Royal rivalry bars social tensions behind Jordan’s stable veneer

In recent years, Prince Hamza has spoken out against high-level corruption, an issue that links public access with privatization. And he visited tribal leaders and participated in tribal events, considered as an effort to incite tribal frustration and social discontent.

Former MLA Mr. Ramadan said, “He did not make these complaints.” “He tapped into them.”

But before Prince Hamza reestablished himself as a government critic, he was a symbol of a palace insider. After King Abdullah received the crown in 1999 from his father, King Hussain, he appointed Prince Hamza as his crown prince and successor.

King Abdullah, 59, is the eldest son of Hussain’s second wife of British descent, Princess Muna. Prince Hamza, 41, is the eldest son of Hussain’s fourth wife of American descent, Queen Noor.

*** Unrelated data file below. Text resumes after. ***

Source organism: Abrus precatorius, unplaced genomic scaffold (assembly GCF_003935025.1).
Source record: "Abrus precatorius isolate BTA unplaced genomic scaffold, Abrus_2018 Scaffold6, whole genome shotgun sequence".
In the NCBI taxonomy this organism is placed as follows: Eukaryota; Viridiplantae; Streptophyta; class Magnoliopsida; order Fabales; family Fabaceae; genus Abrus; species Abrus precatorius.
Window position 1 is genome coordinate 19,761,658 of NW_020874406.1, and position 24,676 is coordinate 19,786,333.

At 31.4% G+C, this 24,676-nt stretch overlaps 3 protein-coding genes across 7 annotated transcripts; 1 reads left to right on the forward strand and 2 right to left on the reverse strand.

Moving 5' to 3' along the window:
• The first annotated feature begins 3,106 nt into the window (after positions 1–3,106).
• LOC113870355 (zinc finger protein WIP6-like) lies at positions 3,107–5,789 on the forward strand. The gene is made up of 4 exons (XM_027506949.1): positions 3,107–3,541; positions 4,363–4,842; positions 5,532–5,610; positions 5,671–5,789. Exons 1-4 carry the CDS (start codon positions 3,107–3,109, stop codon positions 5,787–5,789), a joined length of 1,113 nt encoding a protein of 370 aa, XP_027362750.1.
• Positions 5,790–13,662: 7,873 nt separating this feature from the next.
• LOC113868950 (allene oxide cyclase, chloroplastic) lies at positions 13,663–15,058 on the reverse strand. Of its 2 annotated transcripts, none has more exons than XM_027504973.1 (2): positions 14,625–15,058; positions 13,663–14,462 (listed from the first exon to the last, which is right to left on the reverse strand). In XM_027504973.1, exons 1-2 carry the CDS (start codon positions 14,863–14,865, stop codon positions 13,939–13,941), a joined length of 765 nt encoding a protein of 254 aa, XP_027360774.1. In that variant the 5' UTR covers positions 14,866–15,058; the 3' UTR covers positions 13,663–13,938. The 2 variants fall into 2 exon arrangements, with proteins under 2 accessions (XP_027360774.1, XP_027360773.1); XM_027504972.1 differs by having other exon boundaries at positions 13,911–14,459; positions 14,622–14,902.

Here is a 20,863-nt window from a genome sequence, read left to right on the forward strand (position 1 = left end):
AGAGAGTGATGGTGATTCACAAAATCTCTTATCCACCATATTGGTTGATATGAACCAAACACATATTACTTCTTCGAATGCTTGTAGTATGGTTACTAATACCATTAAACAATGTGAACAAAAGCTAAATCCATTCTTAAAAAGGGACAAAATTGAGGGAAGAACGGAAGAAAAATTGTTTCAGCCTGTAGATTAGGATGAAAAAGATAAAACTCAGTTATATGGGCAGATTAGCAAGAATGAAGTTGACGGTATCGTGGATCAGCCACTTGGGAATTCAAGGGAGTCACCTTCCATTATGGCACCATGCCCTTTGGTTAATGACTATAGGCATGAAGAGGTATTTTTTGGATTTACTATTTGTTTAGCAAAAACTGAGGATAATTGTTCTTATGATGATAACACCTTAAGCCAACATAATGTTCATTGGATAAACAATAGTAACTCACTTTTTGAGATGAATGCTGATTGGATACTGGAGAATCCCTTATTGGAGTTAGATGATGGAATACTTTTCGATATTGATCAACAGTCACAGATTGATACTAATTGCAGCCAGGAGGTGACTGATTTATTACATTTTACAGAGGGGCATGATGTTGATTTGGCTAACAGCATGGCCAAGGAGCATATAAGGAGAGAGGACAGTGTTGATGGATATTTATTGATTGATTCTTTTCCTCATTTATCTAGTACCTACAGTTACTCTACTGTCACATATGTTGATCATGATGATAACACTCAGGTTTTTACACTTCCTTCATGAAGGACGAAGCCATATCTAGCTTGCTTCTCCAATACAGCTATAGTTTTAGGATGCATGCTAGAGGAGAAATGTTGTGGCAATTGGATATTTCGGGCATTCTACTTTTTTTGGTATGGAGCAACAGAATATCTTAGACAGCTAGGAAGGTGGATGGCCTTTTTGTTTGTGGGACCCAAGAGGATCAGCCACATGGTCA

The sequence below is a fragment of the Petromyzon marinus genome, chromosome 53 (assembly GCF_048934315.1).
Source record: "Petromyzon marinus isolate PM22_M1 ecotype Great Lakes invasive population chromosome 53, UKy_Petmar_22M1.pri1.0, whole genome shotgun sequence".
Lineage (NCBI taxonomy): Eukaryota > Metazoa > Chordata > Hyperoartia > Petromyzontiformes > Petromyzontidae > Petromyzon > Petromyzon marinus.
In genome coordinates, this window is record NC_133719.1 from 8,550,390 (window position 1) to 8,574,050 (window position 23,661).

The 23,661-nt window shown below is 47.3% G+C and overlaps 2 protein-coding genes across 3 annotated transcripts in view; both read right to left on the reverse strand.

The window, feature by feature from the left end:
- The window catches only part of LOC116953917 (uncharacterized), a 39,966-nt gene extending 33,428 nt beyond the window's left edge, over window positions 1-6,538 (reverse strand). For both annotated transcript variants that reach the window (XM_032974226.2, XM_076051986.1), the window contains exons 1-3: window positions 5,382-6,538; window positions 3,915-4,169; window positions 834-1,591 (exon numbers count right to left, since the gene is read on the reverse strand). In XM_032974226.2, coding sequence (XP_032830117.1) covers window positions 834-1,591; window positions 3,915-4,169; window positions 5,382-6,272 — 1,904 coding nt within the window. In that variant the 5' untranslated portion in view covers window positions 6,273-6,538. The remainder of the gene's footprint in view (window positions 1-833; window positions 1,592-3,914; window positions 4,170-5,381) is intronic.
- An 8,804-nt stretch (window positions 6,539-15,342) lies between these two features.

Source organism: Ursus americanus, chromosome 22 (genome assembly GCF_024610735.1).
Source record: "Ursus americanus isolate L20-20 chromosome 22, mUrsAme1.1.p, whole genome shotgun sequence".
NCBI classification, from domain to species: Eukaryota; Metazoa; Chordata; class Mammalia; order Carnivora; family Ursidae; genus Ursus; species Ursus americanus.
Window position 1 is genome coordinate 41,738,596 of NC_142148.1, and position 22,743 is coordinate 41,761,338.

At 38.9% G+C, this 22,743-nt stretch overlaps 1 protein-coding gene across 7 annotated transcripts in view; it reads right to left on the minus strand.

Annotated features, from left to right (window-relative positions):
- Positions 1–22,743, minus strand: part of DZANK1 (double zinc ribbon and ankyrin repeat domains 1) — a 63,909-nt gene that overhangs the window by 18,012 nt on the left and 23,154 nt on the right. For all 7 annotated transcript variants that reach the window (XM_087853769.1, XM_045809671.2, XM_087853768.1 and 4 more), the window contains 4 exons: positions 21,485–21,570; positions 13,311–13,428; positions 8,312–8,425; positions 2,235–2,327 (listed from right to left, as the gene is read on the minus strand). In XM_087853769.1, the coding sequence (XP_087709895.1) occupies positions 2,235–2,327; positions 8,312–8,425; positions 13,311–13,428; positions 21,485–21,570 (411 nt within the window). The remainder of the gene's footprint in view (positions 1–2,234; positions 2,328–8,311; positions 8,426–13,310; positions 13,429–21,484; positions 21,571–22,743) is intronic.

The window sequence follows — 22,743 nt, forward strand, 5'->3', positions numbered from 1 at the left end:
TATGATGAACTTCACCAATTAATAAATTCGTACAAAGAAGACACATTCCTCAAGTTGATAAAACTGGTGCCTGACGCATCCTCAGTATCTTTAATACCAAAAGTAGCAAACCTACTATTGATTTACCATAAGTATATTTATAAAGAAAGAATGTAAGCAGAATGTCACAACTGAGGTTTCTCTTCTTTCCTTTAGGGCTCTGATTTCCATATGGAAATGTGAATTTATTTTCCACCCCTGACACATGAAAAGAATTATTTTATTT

Both men were educated at Harrow, an elite British school and Sandhurst, a British officer-training academy.

But his paths changed in 2004, when King Abdullah removed his stepbrother as crown prince – later replacing him with his son Prince Hussein, who is now 26 years old.

According to Jordanian officials, the decision devastated Prince Hamza. He was considered a favorite of King Hussein, a more polished orator with a more academic mind than King Abdullah, and was drafted to the throne as a teenager. Suddenly he was pushed out of the realm of influence, and moved on for a new role.

One person asked his half-brother to become commander in chief as head of the armed forces, a request that was rejected by King Abdullah, a person briefed on the conversation.

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